Evaluating the Fate and Behavior of Disinfection-Surviving Bacteria

Authors:

Brian Cruz, Alicia Taylor

Mentor:

Sharon Walker, Associate Professor of Environmental Engineering, UC Riverside

Waterborne outbreaks of pathogenic bacteria due to insufficient wastewater disinfection are of growing concern. Current research has focused on decreasing bacterial concentrations in treated water; however, there is little understanding about the fate and behavior of disinfection-surviving bacteria, specifically changes in virulence and viability. Recent research has demonstrated that Salmonella typhimurium and Escherichia coli O157:H7 exhibit increased virulence and retained viability when exposed to antibiotic spiked groundwater; bacterial stress and virulence responses to disinfection are suspected to be similar to responses with antibiotics. Escherichia coli O157:H7 and E. coli OP50 were chosen to model the responses of pathogenic and non-pathogenic strains of E. coli to chlorination, titanium dioxide, and ultraviolet light (UV) which are three common types of disinfection for water and may generate reactive oxygen species (ROS) which are important for bacteria elimination. The viability and virulence of E. coli O157:H7 and E. coli OP50 after exposure to UV (280 nm) over a period of 20, 45, 90 and 120 minutes will be evaluated by a BacLight Live/Dead assay and a soil nematode (Caenorhabditis elegans) assay. Disinfection residence times for all three methods will be evaluated and ROS production will be measured. Phenotypic changes in cellular behavior will be analyzed through zeta potential, hydrophobicity and cell size analysis. Initial results of UV disinfection has indicated a significant decrease in viability after 90 minutes of exposure; however, initial phenotypic characterization has shown no significant changes in cell charge, size, or hydrophobicity. Future results are expected to indicate an increase in virulence and decrease in viability after disinfection based on previous work. It is also suspected increases in virulence will coincide with significant changes in phenotypic cellular behavior, such as changes in cell size. These results will help guide the implementation of stricter regulations needed to control potential disease outbreaks.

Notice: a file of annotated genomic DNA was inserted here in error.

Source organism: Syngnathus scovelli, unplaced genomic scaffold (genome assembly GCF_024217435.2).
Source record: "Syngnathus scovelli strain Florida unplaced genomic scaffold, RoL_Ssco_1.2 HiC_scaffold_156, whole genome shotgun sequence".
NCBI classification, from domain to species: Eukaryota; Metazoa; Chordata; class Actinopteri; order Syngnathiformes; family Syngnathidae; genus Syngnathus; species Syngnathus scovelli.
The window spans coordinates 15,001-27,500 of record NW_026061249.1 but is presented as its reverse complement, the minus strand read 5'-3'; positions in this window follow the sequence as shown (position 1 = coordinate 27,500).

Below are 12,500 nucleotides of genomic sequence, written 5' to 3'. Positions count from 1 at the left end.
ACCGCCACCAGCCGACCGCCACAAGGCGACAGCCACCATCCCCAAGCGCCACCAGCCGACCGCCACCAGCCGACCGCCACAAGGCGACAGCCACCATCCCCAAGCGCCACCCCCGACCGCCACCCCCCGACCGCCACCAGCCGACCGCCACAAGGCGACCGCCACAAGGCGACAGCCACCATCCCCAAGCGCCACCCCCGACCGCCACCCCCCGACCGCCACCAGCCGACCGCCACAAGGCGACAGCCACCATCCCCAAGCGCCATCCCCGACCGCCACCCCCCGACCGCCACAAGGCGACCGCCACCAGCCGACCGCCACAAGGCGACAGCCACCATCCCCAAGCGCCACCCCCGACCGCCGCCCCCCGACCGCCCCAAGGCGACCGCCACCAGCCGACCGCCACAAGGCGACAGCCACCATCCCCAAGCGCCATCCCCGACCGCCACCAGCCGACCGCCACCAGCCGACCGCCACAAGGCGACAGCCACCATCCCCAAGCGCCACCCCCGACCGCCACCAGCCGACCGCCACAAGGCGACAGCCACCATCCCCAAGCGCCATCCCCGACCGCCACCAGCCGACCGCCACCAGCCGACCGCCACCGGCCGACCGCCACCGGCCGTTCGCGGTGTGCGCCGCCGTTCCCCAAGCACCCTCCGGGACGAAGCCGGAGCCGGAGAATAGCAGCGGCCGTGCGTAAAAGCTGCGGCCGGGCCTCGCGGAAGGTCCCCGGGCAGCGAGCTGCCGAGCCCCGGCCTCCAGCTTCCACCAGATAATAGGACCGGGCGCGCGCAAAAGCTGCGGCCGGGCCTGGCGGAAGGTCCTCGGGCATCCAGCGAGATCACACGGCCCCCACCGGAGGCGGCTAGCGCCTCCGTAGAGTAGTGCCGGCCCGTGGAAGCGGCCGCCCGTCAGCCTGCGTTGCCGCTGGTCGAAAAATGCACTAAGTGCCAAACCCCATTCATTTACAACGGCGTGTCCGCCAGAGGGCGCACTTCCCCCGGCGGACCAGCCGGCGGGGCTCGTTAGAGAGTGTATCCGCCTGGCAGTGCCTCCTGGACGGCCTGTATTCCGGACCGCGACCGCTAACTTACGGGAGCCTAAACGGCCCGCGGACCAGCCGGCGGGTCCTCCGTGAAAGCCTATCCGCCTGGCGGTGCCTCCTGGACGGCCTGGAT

Presented by:

Brian Cruz

Date:

Saturday, November 23, 2013

Poster:

37

Room:

Poster Session 3 - Villalobos Hall

Presentation Type:

Poster Presentation

Discipline:

Engineering